How Drones Can Help First Responders Save More Lives
In terms of public safety, drones face contrasting opinions, even in now in 2019. Just as there are advocates there are also detractors. Yet, despite public trepidation, there’s a strong case to be made that first response drone technology may be the key to saving more lives.
Now, we know that’s a bold statement to make. After all, innovators in all fields work continuously to improve procedures in the event of emergency circumstances but hear us out. Here are five reasons why we believe drones to be invaluable in times of crisis – and why they will be symptomatic of first response in the years to come.
Search and Rescue
The potential for drones to assist first responders in search and rescue is as vast as it is obvious. Why? Drones can cover more ground, quicker. Traversing challenging terrain can be challenging for even the most seasoned search and rescue professional.
Using either aerial photography mapping or live video streaming helps search and rescue professionals to search a wider area – without ever having to navigate the terrain personally. Not only can this help professionals rescue lost or injured people or parties, it eradicates further risk.
For instance, in 2014, a drone was used to help locate ab 82-year old man who had been missing for three days. Upon searching a 200-acre field, the drone located the missing man in 20 minutes!
In the event of a medical emergency, drones have the potential to respond and deliver equipment faster the ground transportation. Ambulances are not immune from getting stuck in traffic. This can waste valuable time. In a situation where every second counts, lost seconds or minutes can make the difference between life and death.
Drones are now being used to transport medical supplies to the scene of an accident not just in the UAE, but across the globe. Paramedics in Canada employ drones to transport equipment to the scene of a medical emergency. From an EpiPen to a defibrillator, drones have the potential to carry a vast range of equipment.
What’s the benefit to this? Those in need of medical attention can gain access to vital equipment and treatment before the EMS even gets on the scene.
Infrared Camera Technology
It’s not uncommon for first responders to be faced with challenging, inhospitable or dangerous environments. These environments can make any search and rescue operation treacherous with poor visibility being a key attribute which transcends different operations.
Search and rescue drones can employ infrared aerial photography, providing enhanced visibility over the naked eye. This can be especially helpful for firefighters who can use drones to ascertain the hottest areas of a fire and discover how to safely and successfully navigate any environment.
Infrared cameras are also ideal at helping law enforcement officers to traverse locations that house dangerous suspects, alerting officers to where the suspect is and ensuring that suspects do not evade capture.
Sound communication is paramount when organising response efforts. Recently, communications have been exposed, with relief efforts drastically hindered by a lack of poor communication systems.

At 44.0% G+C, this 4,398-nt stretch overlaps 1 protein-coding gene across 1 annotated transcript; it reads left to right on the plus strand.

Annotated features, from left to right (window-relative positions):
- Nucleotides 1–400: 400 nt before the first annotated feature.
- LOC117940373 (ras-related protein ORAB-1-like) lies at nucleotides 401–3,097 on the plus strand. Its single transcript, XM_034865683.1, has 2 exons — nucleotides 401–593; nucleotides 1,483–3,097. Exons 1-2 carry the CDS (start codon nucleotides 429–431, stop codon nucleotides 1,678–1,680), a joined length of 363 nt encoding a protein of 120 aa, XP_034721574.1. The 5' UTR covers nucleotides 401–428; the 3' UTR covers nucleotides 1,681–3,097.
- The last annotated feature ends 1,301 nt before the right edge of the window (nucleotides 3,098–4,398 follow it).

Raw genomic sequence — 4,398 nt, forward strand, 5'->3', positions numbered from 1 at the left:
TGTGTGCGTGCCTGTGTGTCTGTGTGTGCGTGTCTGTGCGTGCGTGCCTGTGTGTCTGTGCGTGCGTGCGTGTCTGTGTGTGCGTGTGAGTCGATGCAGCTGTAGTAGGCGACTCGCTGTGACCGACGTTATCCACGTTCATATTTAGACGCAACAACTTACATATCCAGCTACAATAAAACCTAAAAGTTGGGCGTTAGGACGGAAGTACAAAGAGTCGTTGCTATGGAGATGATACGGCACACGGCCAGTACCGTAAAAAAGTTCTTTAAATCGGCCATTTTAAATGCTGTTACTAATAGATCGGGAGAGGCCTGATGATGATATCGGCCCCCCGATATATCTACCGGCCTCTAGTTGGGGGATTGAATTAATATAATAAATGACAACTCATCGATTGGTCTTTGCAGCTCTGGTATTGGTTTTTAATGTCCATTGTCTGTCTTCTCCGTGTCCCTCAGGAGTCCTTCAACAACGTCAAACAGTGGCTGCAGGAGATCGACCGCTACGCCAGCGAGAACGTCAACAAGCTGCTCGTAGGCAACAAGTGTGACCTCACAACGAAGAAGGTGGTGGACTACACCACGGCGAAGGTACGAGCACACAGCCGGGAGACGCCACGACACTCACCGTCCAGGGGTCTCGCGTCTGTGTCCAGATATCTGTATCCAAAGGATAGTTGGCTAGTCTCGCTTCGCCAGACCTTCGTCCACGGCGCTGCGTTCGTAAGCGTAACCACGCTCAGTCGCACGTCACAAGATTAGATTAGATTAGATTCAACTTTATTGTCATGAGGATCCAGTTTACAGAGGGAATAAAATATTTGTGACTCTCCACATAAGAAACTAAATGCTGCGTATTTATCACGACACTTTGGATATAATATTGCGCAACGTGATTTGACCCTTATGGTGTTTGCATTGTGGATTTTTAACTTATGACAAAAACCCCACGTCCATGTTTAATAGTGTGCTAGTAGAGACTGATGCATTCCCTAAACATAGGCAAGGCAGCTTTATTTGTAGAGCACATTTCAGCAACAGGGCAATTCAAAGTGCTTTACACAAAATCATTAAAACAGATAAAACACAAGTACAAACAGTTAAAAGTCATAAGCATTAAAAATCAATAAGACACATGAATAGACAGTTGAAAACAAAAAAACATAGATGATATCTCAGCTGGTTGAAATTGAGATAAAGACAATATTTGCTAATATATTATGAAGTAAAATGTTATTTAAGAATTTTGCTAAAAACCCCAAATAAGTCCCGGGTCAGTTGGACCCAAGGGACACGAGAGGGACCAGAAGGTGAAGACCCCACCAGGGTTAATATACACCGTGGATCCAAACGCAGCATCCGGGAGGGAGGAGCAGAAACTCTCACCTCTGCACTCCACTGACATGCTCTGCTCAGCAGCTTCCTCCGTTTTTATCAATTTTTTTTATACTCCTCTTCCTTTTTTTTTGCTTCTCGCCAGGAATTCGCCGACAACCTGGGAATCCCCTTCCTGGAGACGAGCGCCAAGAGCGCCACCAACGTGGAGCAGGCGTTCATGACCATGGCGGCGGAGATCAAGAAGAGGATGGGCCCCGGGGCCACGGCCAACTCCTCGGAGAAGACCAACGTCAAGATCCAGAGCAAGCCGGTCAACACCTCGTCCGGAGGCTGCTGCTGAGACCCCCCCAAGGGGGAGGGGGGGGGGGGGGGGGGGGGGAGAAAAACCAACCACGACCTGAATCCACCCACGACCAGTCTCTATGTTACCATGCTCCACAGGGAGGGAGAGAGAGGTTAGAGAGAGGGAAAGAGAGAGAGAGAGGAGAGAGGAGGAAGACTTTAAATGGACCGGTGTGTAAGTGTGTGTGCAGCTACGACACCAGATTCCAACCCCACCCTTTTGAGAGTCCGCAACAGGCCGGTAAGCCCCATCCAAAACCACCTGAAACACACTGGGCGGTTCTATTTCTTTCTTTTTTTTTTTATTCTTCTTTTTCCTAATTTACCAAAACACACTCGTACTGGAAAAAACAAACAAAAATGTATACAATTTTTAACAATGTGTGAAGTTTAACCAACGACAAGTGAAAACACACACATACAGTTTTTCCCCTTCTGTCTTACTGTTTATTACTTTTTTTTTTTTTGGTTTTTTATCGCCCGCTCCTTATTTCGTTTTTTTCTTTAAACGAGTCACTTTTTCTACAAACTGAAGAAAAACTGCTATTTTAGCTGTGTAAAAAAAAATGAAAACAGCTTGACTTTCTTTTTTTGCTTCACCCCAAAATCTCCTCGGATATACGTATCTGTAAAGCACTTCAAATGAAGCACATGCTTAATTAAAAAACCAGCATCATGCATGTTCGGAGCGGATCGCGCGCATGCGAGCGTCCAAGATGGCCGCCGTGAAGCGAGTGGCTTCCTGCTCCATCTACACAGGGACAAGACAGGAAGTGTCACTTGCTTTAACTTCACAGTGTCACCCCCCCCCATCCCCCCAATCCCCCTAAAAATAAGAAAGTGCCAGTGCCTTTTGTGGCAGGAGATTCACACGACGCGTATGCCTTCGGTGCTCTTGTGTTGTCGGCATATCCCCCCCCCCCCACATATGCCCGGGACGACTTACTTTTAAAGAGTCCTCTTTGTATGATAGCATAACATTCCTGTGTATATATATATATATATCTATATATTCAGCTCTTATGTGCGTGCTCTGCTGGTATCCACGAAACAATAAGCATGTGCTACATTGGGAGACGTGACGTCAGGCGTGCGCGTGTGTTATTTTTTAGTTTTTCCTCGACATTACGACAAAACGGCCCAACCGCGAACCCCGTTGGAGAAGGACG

This was highlighted during the relief effort in the wake of hurricane Katrina. During the storm, winds reached 140mph, destroying the electrical grid and cellular towers. This made it more difficult for emergency responders to co-ordinate activities – and left much of New Orleans silent.
In situations like these, drones can act as Wi-Fi hotspots, helping to spread network coverage across areas where power lines or cellular towers may not be working. Telecommunication links can be achieved anywhere in the world, helping emergency services to co-ordinate all relief efforts.
We’ve already touched on how drones can prove invaluable in terms of disaster response. However, there are more ways than you may think to use a drone in any relief efforts. Sending a drone into a disaster area can give first responders a clear picture and thorough understanding of the situation, assist in locating hurt or injured parties, perform a structural analysis of affected buildings, deliver supplies and equipment – even help extinguish fires.
One of the largest inhibitors to the success of the hurricane Katrina response was the slow response time. Victims were left without food, water and medical supplies for days. Thousands crowded into the Superdome and remained there for five days after the storm had subsided.
Bureaucratic red tape was blamed for the less-than-swift response times. However, the sheer scope of the disaster dramatically reduced the ability for responders to use transportation to deliver much-needed supplies to affected areas.
Drones can act as logistical support to assist first responders in the event of a disaster. They don’t rely on transportation infrastructure to deliver vital supplies. Food, water and medical equipment can be sent to victims in desperate need of each.
Complete global adoption of drone technology to aid first responders is not a matter of if, but when. With an increasing amount of emergency services across the globe – opening their eyes to the potential of this technology, it won’t be long before the technology revolutionises first response protocols.